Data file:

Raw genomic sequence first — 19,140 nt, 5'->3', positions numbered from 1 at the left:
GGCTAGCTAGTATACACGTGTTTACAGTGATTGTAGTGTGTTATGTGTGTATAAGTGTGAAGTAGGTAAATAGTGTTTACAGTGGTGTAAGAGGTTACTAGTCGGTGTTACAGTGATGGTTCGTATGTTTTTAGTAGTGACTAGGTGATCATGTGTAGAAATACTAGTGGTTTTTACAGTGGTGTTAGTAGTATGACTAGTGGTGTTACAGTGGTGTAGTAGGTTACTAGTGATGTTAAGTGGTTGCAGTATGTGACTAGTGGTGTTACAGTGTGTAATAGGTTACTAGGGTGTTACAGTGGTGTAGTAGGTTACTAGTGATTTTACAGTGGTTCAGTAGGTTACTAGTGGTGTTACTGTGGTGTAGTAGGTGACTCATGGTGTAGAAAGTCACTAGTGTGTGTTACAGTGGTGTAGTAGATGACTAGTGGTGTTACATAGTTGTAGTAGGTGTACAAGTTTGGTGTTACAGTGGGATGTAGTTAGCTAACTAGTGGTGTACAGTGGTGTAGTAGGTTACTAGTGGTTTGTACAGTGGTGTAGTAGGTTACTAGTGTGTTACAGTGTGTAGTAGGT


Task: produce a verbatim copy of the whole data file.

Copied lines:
Raw genomic sequence first — 19,140 nt, 5'->3', positions numbered from 1 at the left:
GGCTAGCTAGTATACACGTGTTTACAGTGATTGTAGTGTGTTATGTGTGTATAAGTGTGAAGTAGGTAAATAGTGTTTACAGTGGTGTAAGAGGTTACTAGTCGGTGTTACAGTGATGGTTCGTATGTTTTTAGTAGTGACTAGGTGATCATGTGTAGAAATACTAGTGGTTTTTACAGTGGTGTTAGTAGTATGACTAGTGGTGTTACAGTGGTGTAGTAGGTTACTAGTGATGTTAAGTGGTTGCAGTATGTGACTAGTGGTGTTACAGTGTGTAATAGGTTACTAGGGTGTTACAGTGGTGTAGTAGGTTACTAGTGATTTTACAGTGGTTCAGTAGGTTACTAGTGGTGTTACTGTGGTGTAGTAGGTGACTCATGGTGTAGAAAGTCACTAGTGTGTGTTACAGTGGTGTAGTAGATGACTAGTGGTGTTACATAGTTGTAGTAGGTGTACAAGTTTGGTGTTACAGTGGGATGTAGTTAGCTAACTAGTGGTGTACAGTGGTGTAGTAGGTTACTAGTGGTTTGTACAGTGGTGTAGTAGGTTACTAGTGTGTTACAGTGTGTAGTAGGT